Eagerly awaiting an end-of-year bonus or raise? Cheers! You’re one of the lucky ones. Extra income is always a welcome gift—especially during the holiday season. And yet, while a lump sum of cash can be a boon to your finances, more often than not, it can vanish as quickly as it arrives.
Where does it go? For many people, it seems to be a mystery. In fact, almost no one wants to talk about it—at least not to me! But I get it. I’m known to be a loud advocate of having a strategy for every penny of income. And while my approach may not be nearly as fun as using all of your bonus to splurge on a spur-of-the-moment vacation, the home-improvement project you’ve been dreaming of, or making Santa smile by adding a bunch of extra presents under the Christmas tree, I can pretty much guarantee that spending your treasure wisely will bring much more joy over the long term.
To be sure you make the most of this year’s bonus or raise, avoid these common mistakes:
The takeaway: Before using your extra income to pay down debt, work with your financial advisor to determine the most appropriate option based on your personal financial situation.
“As a general rule, the more immediate satisfaction you get from an action, the more strongly you should question whether it aligns with your long-term goals.”
So true, right? It resonates in a lot of ways, but especially when it comes to spending. Will spending now give you immediate satisfaction? Sure. But I would also guess that whatever you purchase on a whim is probably not aligned with your long-term financial goals.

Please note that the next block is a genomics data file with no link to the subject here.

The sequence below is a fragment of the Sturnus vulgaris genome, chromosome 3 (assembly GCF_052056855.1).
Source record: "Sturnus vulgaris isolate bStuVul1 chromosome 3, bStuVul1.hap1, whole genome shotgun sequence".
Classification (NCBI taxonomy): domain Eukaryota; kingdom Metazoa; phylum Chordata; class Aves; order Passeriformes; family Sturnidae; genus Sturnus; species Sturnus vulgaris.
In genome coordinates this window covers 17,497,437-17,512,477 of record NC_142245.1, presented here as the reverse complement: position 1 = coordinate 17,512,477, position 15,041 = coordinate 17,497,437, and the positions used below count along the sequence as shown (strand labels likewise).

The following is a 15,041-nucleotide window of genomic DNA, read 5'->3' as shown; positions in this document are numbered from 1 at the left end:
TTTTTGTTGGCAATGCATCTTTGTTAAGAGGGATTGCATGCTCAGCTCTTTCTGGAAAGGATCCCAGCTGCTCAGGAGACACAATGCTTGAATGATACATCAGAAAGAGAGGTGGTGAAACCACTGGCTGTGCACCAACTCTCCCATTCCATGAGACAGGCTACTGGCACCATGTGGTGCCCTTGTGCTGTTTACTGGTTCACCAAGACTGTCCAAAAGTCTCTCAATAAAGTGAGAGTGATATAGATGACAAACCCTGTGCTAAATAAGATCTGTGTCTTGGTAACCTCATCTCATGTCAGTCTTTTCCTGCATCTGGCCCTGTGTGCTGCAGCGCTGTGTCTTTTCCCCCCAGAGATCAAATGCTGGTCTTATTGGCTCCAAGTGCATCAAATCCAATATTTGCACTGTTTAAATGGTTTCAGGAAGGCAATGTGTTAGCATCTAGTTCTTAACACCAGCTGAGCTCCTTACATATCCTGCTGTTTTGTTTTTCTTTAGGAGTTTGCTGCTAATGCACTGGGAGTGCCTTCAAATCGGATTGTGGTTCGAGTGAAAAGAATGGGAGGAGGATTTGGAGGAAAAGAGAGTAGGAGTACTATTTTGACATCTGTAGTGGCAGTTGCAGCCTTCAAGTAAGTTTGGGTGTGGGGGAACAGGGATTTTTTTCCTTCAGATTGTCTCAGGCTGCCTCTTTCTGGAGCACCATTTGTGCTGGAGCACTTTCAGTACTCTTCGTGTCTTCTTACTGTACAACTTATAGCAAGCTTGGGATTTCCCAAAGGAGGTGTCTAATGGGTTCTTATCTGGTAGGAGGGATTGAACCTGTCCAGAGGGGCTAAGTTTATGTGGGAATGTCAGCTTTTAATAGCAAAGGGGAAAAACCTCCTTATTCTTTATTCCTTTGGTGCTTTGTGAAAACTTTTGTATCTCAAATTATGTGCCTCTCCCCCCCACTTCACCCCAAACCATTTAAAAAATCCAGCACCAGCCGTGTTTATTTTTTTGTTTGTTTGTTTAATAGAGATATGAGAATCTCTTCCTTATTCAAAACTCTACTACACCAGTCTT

The takeaway: Consider spending just a chunk of your bonus on a December splurge, and working with your advisor to examine how to invest the rest to address your longer-term goals.
Here’s a great example: Last week, I received a question from a client who had read an article online that suggested opening a Roth IRA for a child and he wanted to know if he should open one for his infant daughter. Thankfully, he checked with a CFP® professional first! What I told him was that a child must have earned income to open a Roth, so his little girl definitely didn’t qualify. (He also wasn’t putting his own retirement planning first, but that’s a whole other can of worms!)
The takeaway: Deciding where to spend or invest your hard-earned bonus requires the guidance of a professional advisor who can guide you based on your big picture.
Now you know what not to do, but what are some wiser options to consider? Here are just a few ideas that are often at the top of the list for our clients. Of course, it’s always best to talk to an advisor who knows every nuance of your finances to choose the option that fits your financial needs and is aligned with your long-term goals:
Bonuses and raises are a great way to close out the year. Just remember that how you spend that gift—no matter how large or small—can make the difference between short-term satisfaction and long-term financial confidence. Talk to your advisor before you spend to be sure you make every dollar count.
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